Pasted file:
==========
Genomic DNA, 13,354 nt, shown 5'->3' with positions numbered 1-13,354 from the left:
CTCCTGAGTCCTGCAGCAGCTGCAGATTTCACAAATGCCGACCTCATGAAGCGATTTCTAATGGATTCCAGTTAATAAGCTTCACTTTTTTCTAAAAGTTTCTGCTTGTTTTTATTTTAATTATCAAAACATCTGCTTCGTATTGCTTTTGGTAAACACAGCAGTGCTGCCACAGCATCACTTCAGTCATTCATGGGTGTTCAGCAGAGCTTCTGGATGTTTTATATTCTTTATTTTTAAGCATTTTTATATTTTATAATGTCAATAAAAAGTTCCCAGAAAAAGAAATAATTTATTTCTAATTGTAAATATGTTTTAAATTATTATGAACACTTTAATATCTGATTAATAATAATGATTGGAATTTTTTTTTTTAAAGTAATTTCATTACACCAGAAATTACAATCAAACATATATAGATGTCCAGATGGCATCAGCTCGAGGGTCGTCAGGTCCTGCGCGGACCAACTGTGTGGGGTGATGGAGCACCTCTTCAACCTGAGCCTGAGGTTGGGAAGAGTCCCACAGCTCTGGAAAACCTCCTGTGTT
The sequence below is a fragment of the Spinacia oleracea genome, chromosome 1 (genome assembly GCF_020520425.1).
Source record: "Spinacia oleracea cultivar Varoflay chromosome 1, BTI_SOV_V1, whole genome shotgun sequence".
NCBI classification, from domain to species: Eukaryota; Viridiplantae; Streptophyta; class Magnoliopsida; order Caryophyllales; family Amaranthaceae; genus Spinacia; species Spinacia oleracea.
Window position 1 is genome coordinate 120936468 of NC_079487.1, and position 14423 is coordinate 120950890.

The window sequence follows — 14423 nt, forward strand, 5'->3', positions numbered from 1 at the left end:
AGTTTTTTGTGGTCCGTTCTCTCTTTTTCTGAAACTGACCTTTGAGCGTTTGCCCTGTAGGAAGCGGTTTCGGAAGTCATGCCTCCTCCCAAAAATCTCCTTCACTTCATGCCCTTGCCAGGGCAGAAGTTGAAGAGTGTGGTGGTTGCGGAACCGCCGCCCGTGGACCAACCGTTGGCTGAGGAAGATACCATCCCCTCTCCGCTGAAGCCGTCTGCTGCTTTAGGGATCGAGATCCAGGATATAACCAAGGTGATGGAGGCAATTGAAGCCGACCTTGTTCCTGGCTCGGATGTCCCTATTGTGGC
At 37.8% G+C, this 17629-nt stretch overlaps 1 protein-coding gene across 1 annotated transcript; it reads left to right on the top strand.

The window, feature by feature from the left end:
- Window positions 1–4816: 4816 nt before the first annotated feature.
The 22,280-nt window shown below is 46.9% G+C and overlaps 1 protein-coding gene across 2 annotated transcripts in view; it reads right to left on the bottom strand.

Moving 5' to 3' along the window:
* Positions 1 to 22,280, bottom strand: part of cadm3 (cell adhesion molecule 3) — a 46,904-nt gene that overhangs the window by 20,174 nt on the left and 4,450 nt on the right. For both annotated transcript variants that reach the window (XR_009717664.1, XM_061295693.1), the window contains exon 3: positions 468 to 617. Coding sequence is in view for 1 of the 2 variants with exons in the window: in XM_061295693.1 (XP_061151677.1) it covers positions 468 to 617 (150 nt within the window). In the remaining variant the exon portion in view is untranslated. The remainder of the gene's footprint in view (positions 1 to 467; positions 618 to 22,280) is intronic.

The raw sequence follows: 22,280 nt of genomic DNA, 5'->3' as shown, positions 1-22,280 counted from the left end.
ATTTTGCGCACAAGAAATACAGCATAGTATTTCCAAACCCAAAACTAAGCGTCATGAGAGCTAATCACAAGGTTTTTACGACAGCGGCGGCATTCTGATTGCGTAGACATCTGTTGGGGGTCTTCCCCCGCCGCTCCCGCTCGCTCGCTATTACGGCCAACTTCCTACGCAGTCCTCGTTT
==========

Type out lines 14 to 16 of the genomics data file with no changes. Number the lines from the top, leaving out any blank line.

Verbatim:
* Positions 1 to 22,280, bottom strand: part of cadm3 (cell adhesion molecule 3) — a 46,904-nt gene that overhangs the window by 20,174 nt on the left and 4,450 nt on the right. For both annotated transcript variants that reach the window (XR_009717664.1, XM_061295693.1), the window contains exon 3: positions 468 to 617. Coding sequence is in view for 1 of the 2 variants with exons in the window: in XM_061295693.1 (XP_061151677.1) it covers positions 468 to 617 (150 nt within the window). In the remaining variant the exon portion in view is untranslated. The remainder of the gene's footprint in view (positions 1 to 467; positions 618 to 22,280) is intronic.

The raw sequence follows: 22,280 nt of genomic DNA, 5'->3' as shown, positions 1-22,280 counted from the left end.
ATTTTGCGCACAAGAAATACAGCATAGTATTTCCAAACCCAAAACTAAGCGTCATGAGAGCTAATCACAAGGTTTTTACGACAGCGGCGGCATTCTGATTGCGTAGACATCTGTTGGGGGTCTTCCCCCGCCGCTCCCGCTCGCTCGCTATTACGGCCAACTTCCTACGCAGTCCTCGTTT